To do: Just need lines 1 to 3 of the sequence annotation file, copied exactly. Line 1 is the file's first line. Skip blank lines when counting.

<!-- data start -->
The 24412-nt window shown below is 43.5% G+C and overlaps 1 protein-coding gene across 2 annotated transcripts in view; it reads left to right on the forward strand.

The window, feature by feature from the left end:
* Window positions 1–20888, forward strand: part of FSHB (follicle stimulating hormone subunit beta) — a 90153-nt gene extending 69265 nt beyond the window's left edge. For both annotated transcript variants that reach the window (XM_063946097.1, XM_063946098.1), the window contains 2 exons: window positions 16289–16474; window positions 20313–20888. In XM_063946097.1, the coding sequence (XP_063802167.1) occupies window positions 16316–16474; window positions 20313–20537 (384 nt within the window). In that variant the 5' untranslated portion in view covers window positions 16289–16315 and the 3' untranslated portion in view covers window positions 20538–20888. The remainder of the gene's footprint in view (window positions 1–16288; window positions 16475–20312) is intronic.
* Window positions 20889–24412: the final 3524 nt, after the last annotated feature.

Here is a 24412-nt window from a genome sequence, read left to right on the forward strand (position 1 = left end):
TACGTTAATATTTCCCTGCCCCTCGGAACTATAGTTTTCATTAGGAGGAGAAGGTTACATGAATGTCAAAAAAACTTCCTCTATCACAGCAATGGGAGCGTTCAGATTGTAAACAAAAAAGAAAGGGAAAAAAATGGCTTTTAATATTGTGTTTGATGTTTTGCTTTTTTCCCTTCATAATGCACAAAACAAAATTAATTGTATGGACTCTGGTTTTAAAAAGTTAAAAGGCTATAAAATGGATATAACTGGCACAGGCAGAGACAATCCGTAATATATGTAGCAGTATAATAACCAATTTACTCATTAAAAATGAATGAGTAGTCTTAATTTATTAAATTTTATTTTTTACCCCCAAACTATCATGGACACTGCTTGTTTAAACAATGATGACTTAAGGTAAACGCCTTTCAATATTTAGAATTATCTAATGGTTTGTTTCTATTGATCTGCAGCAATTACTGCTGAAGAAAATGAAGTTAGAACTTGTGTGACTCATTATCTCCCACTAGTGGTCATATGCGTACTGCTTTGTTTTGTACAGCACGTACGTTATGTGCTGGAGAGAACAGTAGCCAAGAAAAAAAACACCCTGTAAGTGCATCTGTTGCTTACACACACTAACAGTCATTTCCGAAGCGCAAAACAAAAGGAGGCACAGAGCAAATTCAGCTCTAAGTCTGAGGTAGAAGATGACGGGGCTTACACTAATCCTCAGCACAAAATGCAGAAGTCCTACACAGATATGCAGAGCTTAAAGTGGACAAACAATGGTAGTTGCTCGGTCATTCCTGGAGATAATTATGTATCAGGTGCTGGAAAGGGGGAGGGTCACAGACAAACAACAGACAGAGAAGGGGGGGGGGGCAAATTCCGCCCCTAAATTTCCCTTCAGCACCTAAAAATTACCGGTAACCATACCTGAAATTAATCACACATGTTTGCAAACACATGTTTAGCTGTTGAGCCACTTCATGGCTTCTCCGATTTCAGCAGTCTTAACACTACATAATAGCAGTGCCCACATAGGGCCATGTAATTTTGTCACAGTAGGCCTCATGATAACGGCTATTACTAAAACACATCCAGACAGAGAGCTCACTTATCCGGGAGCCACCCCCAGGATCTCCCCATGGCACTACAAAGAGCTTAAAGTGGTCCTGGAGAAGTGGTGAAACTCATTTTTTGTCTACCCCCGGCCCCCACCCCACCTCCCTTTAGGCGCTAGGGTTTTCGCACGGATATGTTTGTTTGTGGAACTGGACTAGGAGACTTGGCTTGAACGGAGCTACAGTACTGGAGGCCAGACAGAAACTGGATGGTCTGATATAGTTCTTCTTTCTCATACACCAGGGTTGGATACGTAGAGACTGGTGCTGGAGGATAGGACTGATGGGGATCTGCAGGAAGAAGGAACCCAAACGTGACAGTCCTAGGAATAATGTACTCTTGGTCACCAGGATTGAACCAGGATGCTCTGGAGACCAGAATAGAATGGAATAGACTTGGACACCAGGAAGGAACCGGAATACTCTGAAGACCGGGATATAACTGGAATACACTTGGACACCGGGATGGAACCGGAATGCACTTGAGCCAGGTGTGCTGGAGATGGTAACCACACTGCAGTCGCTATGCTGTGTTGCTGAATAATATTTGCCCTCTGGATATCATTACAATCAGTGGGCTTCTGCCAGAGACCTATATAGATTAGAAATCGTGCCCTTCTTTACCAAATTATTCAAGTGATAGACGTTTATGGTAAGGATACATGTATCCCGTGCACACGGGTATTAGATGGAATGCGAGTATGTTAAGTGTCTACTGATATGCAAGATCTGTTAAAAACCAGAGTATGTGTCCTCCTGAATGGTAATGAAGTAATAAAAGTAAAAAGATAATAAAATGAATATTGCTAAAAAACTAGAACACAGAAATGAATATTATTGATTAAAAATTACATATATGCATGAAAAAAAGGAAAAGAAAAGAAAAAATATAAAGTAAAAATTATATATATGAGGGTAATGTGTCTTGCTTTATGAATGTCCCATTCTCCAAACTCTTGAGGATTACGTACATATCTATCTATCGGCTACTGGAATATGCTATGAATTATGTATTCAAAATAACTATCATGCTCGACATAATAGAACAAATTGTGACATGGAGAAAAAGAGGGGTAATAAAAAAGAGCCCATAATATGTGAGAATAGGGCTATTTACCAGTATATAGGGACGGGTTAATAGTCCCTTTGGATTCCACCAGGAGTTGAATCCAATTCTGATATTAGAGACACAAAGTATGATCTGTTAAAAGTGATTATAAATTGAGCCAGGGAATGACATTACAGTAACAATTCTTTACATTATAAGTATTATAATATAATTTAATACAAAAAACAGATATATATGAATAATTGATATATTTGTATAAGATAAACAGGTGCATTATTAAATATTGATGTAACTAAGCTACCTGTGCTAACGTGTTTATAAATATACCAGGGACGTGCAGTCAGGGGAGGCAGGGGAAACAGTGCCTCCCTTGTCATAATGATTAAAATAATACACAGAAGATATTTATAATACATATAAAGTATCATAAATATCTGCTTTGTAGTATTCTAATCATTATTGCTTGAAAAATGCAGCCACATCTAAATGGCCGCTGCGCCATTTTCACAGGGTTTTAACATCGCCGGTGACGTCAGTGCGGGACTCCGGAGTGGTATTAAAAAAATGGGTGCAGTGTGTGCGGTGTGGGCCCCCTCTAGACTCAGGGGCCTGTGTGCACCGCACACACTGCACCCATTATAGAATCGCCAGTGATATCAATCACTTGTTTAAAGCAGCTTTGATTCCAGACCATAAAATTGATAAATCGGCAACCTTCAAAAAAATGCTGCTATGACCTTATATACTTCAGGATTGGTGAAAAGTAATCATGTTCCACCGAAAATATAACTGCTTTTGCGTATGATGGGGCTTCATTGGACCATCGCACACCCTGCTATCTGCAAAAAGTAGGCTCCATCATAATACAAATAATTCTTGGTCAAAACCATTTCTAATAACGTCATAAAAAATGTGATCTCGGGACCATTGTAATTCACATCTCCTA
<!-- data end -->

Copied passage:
The 24412-nt window shown below is 43.5% G+C and overlaps 1 protein-coding gene across 2 annotated transcripts in view; it reads left to right on the forward strand.

The window, feature by feature from the left end:
* Window positions 1–20888, forward strand: part of FSHB (follicle stimulating hormone subunit beta) — a 90153-nt gene extending 69265 nt beyond the window's left edge. For both annotated transcript variants that reach the window (XM_063946097.1, XM_063946098.1), the window contains 2 exons: window positions 16289–16474; window positions 20313–20888. In XM_063946097.1, the coding sequence (XP_063802167.1) occupies window positions 16316–16474; window positions 20313–20537 (384 nt within the window). In that variant the 5' untranslated portion in view covers window positions 16289–16315 and the 3' untranslated portion in view covers window positions 20538–20888. The remainder of the gene's footprint in view (window positions 1–16288; window positions 16475–20312) is intronic.